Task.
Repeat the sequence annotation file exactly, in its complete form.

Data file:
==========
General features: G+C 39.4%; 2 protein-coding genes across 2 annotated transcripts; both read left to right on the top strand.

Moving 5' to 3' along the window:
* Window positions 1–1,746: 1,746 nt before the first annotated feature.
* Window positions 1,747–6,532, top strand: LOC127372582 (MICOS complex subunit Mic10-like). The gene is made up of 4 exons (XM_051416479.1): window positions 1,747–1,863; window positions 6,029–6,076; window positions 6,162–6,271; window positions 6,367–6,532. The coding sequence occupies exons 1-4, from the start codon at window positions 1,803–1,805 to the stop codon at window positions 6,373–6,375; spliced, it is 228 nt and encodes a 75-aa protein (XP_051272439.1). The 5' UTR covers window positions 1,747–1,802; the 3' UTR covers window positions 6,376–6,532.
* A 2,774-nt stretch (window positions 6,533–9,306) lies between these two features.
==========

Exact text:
General features: G+C 39.4%; 2 protein-coding genes across 2 annotated transcripts; both read left to right on the top strand.

Moving 5' to 3' along the window:
* Window positions 1–1,746: 1,746 nt before the first annotated feature.
* Window positions 1,747–6,532, top strand: LOC127372582 (MICOS complex subunit Mic10-like). The gene is made up of 4 exons (XM_051416479.1): window positions 1,747–1,863; window positions 6,029–6,076; window positions 6,162–6,271; window positions 6,367–6,532. The coding sequence occupies exons 1-4, from the start codon at window positions 1,803–1,805 to the stop codon at window positions 6,373–6,375; spliced, it is 228 nt and encodes a 75-aa protein (XP_051272439.1). The 5' UTR covers window positions 1,747–1,802; the 3' UTR covers window positions 6,376–6,532.
* A 2,774-nt stretch (window positions 6,533–9,306) lies between these two features.